Earlier in this chapter, Figure 1-5 and Figure 1-6 showed how an interconnection fabric differs from an ordinary shared bus. Figure 1-8 amplifies this difference by illustrating an 8-node hypercube with its multiple datapaths. Simultaneously, R1 can communicate with R0, R2 to R3, R4 to R6, and R5 to R7, all without having to interface with any other node.


Datapaths in an Interconnection Fabric



Several of the ASICs (Hub, Router, and Crossbow) use a crossbar for linking on-chip inputs with on-chip output interfaces. For instance, an 8-way crossbar is used on the Crossbow ASIC; this crossbar creates direct point-to-point links between one or more nodes and multiple I/O devices. The crossbar switch also allows peer-to-peer communication, in which one I/O device can speak directly to another I/O device.

The Router ASIC uses a similar 6-way crossbar to link its six ports with the interconnection fabric, and the Hub ASIC links its four interfaces with a crossbar. A logical diagram of a 4-way (also referred to as four-by-four, or 4 x 4) crossbar is given in Figure 1-9; note that each output is determined by multiplexing the four inputs.


Logical illustration of a Four-by-Four (4 x 4) Crossbar

Figure 1-10 shows a 6-way crossbar at work. In this example, the crossbar connects six ports, and each port has an input (I) and an output (O) buffer for flow control. Since there must be an output for every input, the six ports can be connected as six independent, parallel paths. The crossbar connections are shown at two clock intervals: Time=n, and Time=n+1.


Crossbar Operation

At clock T=n, the ports independently make the following parallel connections:

  • from port 1 to port 5

  • from port 2 to port 6

  • from port 3 to port 4

  • from port 4 to port 2

  • from port 5 to port 3

  • from port 6 to port 1

Figure 1-10 shows the source (Input) and target (Output) for each connection, and arrows indicate the direction of flow. When a connection is active, its source and target are not available for any other connection over the crossbar.

At the next clock, T=n+1, the ports independently reconfigure themselves into six new data links: 1-to-5, 2-to-4, 3-to-6, 4-to-1, 5-to-3 and 6-to-2. At clock intervals, the ports continue making new connections as needed. Connection decisions are based on algorithms that take into account flow control, routing, and arbitration.


Distributed Shared Address Space (Memory and I/O)

Origin2000 memory is located in a single shared address space. Memory within this space is distributed amongst all the processors, and is accessible over the interconnection fabric. This differs from a traditional bus-based system, in which memory is centrally located on and only accessible over a single shared bus. By distributing Origin2000's memory among processors memory latency is reduced: accessing memory near to a processor takes less time than accessing remote memory. Although physically distributed, main memory is available to all processors.

I/O devices are also distributed within a shared address space; every I/O device is universally accessible throughout the system.

Origin2000 Memory Hierarchy

Memory in Origin2000 is organized into the following hierarchy:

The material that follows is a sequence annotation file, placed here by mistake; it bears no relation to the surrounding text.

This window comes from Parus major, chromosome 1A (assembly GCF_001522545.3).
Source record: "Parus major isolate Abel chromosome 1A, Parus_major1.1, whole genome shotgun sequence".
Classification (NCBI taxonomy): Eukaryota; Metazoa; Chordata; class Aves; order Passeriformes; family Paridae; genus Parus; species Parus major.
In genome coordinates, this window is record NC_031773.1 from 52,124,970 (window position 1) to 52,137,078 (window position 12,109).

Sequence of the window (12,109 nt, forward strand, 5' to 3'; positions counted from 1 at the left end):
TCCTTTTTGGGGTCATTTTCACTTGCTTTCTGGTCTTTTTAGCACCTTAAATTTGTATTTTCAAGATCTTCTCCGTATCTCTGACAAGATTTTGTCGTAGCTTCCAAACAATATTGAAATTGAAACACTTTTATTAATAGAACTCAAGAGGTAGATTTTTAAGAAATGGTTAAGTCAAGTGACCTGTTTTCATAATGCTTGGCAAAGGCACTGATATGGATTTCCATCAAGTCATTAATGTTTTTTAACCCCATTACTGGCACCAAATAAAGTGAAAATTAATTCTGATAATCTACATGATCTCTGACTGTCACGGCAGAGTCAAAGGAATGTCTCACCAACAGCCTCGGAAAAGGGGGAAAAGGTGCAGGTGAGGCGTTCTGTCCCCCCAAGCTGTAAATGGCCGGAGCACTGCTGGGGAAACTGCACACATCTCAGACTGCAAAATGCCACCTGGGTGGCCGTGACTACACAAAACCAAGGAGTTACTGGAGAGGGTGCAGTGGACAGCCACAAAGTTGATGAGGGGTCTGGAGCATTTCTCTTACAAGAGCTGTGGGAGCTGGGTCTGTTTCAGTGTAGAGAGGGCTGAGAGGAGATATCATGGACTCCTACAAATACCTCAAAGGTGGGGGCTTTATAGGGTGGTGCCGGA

Memory Hierarchy, Based on Relative Latencies and Data Capacities

Caches are used to reduce the amount of time it takes to access memory -- also known as a memory's latency -- by moving faster memory physically close to, or even onto, the processor. This faster memory is generally some version of static RAM, or SRAM.

The DSM structure of Origin2000 also creates the notion of local memory. This memory is close to the processor and has reduced latency compared to bus-based systems, where all memory must be accessed through a shared bus.

While data only exists in either local or remote memory, copies of the data can exist in various processor caches. Keeping these copies consistent is the responsibility of the logic of the various hubs. This logic is collectively referred to as a cache-coherence protocol.


System Bandwidth

There are three types of bandwidths:

Table 1-1 gives a comparison between peak and sustained data bandwidths of Origin2000.

Table 1-1..............................Peak and Sustained Bandwidths

Interface            Sustained Bandwidth
                     [Peak BW in brackets]
Memory               780 MB  per second [780]
Node Card	     1.25 GB per second [1.56 GB]
Crossbow	     2.5 GB per second [3.12 GB]
Module (deskside)    5.0 GB per second [6.24 GB]
Rack	    	     80 GB per second [100 GB]
Table 1-2 lists the bisection bandwidths of various Origin2000 configurations both with and without Express Links.

Table 1-2..............................System Bisection Bandwidths

System Size	   Sustained Bisection Bandwidth 	Sustained Bisection Bandwidth
(number of CPUs)   without Express Links [Peak BW]	with Express Links [Peak BW]
8		   1.25 GB per second [1.56 GB]		2.5 GB per second [3.12 GB]*
16		   2.5 GB per second [3.12 GB]		5.0 GB per second [6.24 GB]
32		   5.0 GB per second [6.24 GB]		10 GB per second [12.5 GB]
64		   10 GB per second [12.5 GB]		N/A
128		   20 GB per second [25.0]		N/A
* With Star Router
Table 1-3 lists the bandwidths of Ultra SCSI and FibreChannel devices.

Table 1-3Peripheral Bandwidths
Peripheral Bandwidth
Ultra SCSI40 MB per second
FibreChannel100MB per second

Ian's SGI Depot: FOR SALE! SGI Systems, Parts, Spares and Upgrades

(check my current auctions!)
[WhatsNew] [P.I.] [Indigo] [Indy] [O2] [Indigo2] [Crimson] [Challenge] [Onyx] [Octane] [Origin] [Onyx2]
[Future Technology Research Index] [SGI Tech/Advice Index] [Nintendo64 Tech Info Index]